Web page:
Scientists in China have developed a pair of ferroelectric molecules with acoustic impedances that match human tissues. The camphorsulfonic acid-based molecules also exhibit unusually high phase-transition temperatures for organic single-component ferroelectrics so could feed into future research on high-performance materials for smart and medical devices.

Ferroelectric materials are those with an electric polarisation that can be reversed when an electric field is applied. Acoustic impedance describes the amount of resistance an ultrasound beam experiences as it meets a material, so ferroelectrics with an acoustic impedance low enough to match human tissues can find use in ultrasound, radiography and medical sensors. It is also useful for ferroelectrics to have a high phase-transition temperature (Tc, also known as Curie temperature), so that devices using them can withstand higher operating temperatures.

Graphical abstract

Source: © Zhong-Xia Wang/Nanchang University

(R and S)-10-camphorsulfonylimine exhibit multiaxial ferroelectricity and unusually high phase-transition temperatures

The camphorsulfonic acid-based molecules, synthesised by Zhong-Xia Wang and co-workers from Nanchang University, were found to have a Tc as high as 429K. They are a rare type of ferroelectric, since they are not only chiral but also single-component organic structures. Organic ferroelectrics have many advantages over their inorganic and polymeric counterparts. Inorganic ferroelectrics have environmental concerns, and polymer ferroelectrics are susceptible to degradation, Wang explains. Organic structures, however, have ‘natural merits of lightweight, flexibility, low-cost and acoustic impedance matching with the human body.’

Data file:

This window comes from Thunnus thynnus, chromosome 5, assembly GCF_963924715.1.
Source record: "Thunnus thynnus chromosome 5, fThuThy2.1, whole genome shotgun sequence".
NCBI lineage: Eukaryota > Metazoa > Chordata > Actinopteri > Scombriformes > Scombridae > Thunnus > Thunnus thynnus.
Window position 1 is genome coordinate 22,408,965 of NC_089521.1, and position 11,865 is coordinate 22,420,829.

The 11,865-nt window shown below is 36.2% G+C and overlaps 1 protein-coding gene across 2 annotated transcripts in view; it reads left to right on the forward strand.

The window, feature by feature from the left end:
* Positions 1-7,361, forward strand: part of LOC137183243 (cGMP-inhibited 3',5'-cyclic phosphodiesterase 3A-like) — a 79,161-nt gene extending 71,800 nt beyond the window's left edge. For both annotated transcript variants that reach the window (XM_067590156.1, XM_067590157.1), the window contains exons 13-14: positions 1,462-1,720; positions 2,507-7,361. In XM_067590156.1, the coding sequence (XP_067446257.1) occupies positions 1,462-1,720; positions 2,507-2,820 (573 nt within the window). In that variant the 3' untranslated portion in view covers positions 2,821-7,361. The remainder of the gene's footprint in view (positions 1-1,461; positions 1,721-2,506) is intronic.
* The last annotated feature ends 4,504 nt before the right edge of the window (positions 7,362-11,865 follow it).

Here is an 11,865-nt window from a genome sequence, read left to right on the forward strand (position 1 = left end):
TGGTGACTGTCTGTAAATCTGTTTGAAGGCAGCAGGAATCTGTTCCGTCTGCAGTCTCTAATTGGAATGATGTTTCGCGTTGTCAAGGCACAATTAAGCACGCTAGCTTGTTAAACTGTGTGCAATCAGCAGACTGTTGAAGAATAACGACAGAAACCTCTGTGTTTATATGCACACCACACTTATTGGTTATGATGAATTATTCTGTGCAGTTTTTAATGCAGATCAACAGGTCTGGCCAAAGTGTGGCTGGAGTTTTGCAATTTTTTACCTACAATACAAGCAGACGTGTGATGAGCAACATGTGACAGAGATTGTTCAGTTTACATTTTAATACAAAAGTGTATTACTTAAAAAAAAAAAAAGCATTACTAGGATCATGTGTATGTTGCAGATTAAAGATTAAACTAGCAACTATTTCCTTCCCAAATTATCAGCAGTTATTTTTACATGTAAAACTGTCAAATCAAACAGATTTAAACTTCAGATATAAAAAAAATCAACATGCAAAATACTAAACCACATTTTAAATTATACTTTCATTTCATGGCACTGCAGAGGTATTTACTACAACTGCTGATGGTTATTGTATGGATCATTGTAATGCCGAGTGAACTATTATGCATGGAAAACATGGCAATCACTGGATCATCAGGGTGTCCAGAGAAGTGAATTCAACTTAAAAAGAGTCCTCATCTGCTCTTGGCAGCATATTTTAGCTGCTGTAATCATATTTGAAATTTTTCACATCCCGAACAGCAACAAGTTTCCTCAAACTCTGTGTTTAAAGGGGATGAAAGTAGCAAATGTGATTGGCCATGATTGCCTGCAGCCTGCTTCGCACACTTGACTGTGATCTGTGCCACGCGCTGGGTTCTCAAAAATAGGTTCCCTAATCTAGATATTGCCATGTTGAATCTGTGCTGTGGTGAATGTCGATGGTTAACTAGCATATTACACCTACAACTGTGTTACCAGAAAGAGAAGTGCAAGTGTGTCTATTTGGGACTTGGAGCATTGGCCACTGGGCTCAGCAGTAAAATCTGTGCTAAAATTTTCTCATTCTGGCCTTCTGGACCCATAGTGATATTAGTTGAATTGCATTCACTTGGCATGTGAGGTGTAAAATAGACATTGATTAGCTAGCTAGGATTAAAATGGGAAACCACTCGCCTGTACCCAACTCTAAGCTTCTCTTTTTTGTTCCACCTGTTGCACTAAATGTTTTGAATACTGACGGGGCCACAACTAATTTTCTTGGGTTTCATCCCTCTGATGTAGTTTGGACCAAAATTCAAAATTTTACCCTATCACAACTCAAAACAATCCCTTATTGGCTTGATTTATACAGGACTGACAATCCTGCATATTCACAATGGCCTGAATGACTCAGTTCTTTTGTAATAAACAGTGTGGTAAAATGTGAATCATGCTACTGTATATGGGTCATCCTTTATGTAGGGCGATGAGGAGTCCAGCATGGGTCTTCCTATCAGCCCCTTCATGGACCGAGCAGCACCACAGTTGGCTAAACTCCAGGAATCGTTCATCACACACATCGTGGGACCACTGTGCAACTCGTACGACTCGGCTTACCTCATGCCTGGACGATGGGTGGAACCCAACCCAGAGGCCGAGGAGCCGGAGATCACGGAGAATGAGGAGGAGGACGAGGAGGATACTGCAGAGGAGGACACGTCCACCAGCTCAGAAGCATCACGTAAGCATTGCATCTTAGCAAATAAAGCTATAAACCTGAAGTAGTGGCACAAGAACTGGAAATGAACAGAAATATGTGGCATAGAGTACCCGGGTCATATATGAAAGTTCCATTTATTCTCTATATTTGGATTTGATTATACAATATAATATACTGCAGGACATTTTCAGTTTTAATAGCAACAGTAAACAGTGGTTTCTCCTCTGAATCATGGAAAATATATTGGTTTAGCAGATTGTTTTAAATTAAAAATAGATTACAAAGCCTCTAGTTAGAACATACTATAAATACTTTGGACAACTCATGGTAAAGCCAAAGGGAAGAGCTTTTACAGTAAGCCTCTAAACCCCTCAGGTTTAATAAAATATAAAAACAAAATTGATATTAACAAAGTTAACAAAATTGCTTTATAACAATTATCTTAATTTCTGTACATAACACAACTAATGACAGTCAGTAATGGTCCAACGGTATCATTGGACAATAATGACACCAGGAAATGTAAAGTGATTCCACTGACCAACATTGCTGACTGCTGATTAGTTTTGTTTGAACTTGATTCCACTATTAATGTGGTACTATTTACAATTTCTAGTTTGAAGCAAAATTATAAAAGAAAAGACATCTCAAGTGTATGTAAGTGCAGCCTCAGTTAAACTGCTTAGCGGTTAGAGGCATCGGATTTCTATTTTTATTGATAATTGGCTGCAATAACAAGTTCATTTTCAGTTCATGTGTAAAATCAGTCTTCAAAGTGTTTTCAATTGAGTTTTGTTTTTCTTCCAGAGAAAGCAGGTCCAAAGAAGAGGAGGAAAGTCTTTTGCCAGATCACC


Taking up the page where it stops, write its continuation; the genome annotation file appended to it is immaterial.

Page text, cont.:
To make the molecules, the team reacted camphor and ammonia to form camphor sulfonamide, which was further dehydrated through intramolecular condensation to form the final products. They then used circular dichroism to analyse the crystal structures of the molecules to prove that they were mirror images of one another.

Frederico Rosei, an expert in nanostructured organic materials at INRS in Canada, calls the work ‘a major advance in the field’. He says the researchers have elegantly addressed the challenge of improving the typically low phase transition temperature of organic ferroelectrics, adding that ‘these materials would be robust for a variety of applications, as the high Tc guarantees long-term thermal stability’.

Wang is confident that the field of organic ferroelectrics will continue to develop in the coming years, saying that ‘the combination of chirality and organic photochromic properties is expected to produce a class of homochiral single-component organic ferroelectric materials with photoswitchable ferroelectricity’. This would have potential to further fine-tune the optical control of future smart materials.